Farm exports in fiscal 2019 are down nearly 7 per cent from 2018, exacerbating one of the toughest periods for agriculture since the 1980s farm crisis.
Sales to China alone in fiscal 2019 are down US$7.7 billion. In contrast, the Japan agreement might boost farm exports by less than US$3 billion, based on independent analysis of similar deals.
Trump’s agriculture and trade officials say the trade war is providing an opportunity to wean farmers off their dependence on trade with China, and they are racing to cut more deals, especially in regions with large or fast-growing populations like Southeast Asia.
But farmers are losing patience as their crops continue to pile up in storage, potentially jeopardising Trump’s support among a group that was key to his election in 2016.
Even though they are getting federal bailout payments to help ease losses from the trade war, many are desperate for Trump to cut a deal with China.
Farmers “are not starting to do great again”, said Brian Thalmann, president of the Minnesota Corn Growers Association, at an industry gathering last month. “Things are going downhill, and downhill very quickly.”
US farmers spent decades cultivating customers in China, and the market dwarfs others with its sheer size and its potential for growth.
The UN projected in 2017 that China will account for 29 per cent of the growth in global meat consumption alone through 2026. That is more than North America, most of Europe, Australia, Chile, Japan, South Korea and others combined.
Ken Morrison, an agricultural commodities market veteran who worked in China for years, said the theory of replacing Chinese demand by stacking up other export markets is “at best smoke and mirrors”.
“If they truly believe they can offset China, it’s fantasy,” Morrison said.
With the Japan deal, Trump is merely making up for the business that farmers lost when he pulled out of the Trans-Pacific Partnership in 2017. It will help US exporters keep pace with competitors like Australia and Canada that have grown their footprint in Pacific Rim nations since the new 11-nation TPP took effect this year.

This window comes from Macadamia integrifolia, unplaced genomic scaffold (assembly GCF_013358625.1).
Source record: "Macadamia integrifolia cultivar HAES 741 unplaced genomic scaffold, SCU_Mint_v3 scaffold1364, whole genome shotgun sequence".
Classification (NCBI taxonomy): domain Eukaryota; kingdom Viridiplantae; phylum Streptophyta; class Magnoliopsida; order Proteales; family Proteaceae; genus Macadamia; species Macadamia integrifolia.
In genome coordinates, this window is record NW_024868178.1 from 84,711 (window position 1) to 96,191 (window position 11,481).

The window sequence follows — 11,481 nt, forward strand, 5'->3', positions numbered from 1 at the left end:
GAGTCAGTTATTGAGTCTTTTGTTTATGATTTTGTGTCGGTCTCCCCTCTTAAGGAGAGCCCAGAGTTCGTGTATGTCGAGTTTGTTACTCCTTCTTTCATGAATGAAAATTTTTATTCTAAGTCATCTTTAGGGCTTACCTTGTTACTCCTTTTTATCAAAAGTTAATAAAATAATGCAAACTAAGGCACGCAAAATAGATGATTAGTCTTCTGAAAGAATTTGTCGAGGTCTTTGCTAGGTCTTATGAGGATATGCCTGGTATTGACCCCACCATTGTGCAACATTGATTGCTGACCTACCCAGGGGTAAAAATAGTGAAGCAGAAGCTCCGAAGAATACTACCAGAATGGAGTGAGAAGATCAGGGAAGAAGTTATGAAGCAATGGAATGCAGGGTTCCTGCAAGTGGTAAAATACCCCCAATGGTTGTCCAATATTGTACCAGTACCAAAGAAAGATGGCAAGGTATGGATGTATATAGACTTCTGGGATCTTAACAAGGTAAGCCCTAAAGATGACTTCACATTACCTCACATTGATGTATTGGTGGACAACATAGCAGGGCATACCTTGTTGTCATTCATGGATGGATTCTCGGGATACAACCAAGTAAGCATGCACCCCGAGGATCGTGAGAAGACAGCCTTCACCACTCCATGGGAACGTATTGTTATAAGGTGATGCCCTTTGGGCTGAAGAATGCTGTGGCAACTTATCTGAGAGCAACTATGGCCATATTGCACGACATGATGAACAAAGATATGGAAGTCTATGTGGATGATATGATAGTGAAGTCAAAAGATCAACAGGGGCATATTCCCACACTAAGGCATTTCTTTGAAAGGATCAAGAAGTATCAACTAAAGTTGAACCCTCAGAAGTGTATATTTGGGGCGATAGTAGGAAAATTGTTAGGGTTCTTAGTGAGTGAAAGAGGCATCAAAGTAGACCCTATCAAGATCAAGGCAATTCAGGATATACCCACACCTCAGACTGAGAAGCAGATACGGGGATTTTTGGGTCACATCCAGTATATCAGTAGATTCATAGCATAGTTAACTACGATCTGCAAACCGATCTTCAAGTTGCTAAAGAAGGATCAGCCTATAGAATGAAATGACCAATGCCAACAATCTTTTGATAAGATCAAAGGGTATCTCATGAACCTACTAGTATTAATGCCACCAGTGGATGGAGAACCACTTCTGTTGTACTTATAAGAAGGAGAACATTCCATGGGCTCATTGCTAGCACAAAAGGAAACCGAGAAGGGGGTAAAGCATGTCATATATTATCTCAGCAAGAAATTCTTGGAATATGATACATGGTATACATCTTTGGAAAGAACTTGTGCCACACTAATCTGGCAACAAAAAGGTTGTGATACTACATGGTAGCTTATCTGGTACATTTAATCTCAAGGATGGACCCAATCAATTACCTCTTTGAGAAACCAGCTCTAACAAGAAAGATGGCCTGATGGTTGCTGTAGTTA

The White House said the deal will gradually reduce or eliminate Japanese duties on US$7.2 billion in US products, but it is unclear how much exports will increase because of the lower tariffs. Purdue University this year projected rejoining the TPP would boost US agricultural exports by US$2.9 billion.
Some of the groups hit hardest by the president’s hard-line trade tactics, like soybean growers, say they will not see meaningful gains in Japan.
Soybean exports through July were down US$5.5 billion from the previous year, a nearly 30 per cent drop. Now farmers are planting 9 million fewer acres of the crop this year, or 10 per cent less than 2018, according to USDA estimates.
Even pork producers, who count Japan as one of their most valuable markets, view the newly signed trade deal as helping them get back to even after Trump’s TPP exit.
A trade agreement with the European Union is another top target for the Trump administration. But some trade watchers predict a potential pact with Europe, like Japan, would still not be enough to make up for heavy losses in China over the long run.
“They’re not real growth markets,” said Joe Glauber, former chief economist at the Agriculture Department. “You don’t see the sort of growth in per-capita protein consumption that you see in China.”
Trade officials are planning to resume high-level talks with Beijing officials next week in an attempt to reach a deal that would reopen China’s markets to US farmers.